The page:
• Release 1-2 more game modes (unsure of what these might be) and more maps.

Thanks for your patience.




  1. Just as a point of interest: League of Legends is not a console shooter. I also have no idea why it’s the most popular of the MOBA clones.
    I can’t imagine you being able to apply a F2P Model for full on RTS titles.
    Games like
    – Supreme Commander / Supcom Forged Alliance
    – C&C x
    – et al
    Don’t work properly with that model.

    Finally, outside of StarCraft, I can’t see an RTS game that has such fast games. DoWII included. I am a massive fan of Forged Alliance, I think it has the most strategic depth out of any game I’ve played, but that’s its main flaw. It’s not tactical, it’s not fast. Games are interesting to watch, but not seat of the pants exciting. DoW II’s main aim would be to become a different game. I don’t get excited watching or playing it, and the reason it doesn’t succeed as a sport is because many others don’t. These days you have to put the aim of the project to be e-Sports worthy if you’re going to stand a chance. That and you have to continually support your product after release.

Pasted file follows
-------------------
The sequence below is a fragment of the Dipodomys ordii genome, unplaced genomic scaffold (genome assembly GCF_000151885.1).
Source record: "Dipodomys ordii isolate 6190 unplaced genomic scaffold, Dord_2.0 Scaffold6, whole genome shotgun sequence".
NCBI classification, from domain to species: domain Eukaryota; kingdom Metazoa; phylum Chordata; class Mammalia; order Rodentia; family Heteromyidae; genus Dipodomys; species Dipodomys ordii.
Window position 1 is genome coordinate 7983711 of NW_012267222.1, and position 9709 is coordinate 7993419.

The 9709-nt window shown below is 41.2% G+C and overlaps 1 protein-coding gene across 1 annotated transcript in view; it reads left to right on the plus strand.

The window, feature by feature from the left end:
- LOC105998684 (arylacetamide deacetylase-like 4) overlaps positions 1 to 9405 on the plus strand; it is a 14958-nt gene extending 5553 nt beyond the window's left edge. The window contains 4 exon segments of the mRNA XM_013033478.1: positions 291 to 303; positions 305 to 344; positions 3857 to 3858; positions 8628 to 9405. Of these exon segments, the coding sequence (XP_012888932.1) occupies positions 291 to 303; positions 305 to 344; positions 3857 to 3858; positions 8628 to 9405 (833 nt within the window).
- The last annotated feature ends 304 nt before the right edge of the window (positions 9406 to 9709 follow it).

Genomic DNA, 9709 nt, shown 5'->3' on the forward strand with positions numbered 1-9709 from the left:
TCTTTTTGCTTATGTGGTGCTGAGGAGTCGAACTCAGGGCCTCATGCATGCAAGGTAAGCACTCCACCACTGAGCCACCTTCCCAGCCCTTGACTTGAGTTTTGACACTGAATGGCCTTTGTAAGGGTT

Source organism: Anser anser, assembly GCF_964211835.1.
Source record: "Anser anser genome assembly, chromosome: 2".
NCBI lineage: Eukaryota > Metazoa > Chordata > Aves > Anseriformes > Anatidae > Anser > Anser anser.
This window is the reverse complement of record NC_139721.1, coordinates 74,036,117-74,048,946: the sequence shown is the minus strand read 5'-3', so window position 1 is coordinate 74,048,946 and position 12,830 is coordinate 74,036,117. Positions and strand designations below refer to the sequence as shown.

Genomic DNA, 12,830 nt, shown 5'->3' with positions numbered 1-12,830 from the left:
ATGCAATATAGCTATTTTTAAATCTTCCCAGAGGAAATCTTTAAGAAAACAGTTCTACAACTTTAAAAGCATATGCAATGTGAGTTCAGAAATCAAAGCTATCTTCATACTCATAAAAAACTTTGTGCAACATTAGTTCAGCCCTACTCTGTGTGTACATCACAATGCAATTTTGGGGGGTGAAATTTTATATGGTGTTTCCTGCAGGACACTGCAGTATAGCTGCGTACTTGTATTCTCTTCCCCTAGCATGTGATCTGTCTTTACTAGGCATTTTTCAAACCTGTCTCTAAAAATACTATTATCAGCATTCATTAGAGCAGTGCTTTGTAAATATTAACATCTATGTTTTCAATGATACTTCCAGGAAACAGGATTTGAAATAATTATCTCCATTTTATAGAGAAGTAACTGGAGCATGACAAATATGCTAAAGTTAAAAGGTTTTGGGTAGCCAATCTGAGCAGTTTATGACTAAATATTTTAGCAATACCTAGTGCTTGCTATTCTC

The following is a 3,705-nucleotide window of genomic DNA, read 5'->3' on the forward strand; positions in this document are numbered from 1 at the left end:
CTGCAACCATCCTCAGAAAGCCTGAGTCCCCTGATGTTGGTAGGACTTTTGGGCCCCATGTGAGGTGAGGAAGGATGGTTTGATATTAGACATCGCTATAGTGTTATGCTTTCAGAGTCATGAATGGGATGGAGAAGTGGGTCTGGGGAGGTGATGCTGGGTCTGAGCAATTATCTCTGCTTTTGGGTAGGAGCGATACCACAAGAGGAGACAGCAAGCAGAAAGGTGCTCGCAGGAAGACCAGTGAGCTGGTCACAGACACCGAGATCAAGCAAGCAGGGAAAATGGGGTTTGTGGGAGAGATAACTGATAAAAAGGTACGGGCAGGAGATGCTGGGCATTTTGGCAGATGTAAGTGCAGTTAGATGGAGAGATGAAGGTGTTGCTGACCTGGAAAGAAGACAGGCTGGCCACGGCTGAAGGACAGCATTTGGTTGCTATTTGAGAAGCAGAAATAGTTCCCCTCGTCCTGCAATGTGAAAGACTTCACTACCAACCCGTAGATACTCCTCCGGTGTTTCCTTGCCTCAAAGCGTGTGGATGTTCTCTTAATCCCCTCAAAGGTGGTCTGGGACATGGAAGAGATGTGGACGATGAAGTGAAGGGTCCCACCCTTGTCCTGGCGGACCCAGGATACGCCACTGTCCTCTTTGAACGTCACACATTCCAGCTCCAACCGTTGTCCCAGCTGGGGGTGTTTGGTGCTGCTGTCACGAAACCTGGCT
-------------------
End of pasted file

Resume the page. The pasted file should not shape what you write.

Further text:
1. Hm… didn’t mean to make it sound like i thought LoL was a shooter. I’ll edit the post to make it a little more clear.

      Yeah, thanks for catching that! I added LoL in later, forgetting that I specifically said that the other games were shooters. The post now properly reflects its genre.

      Likewise, I don’t think that all RTSes should be F2P… in fact, I agree with you that it’s not a great model for most RTS games. I was trying to say that in my opinion, DoW2 would make an excellent F2P game, due to the amount of races, alternate game modes, and DLC that could be generated from this game while still having it remain balanced.

      Hope that clarifies my post somewhat.


  2. Interesting post. 🙂 I don’t have an analysis, but I have opinions! 😀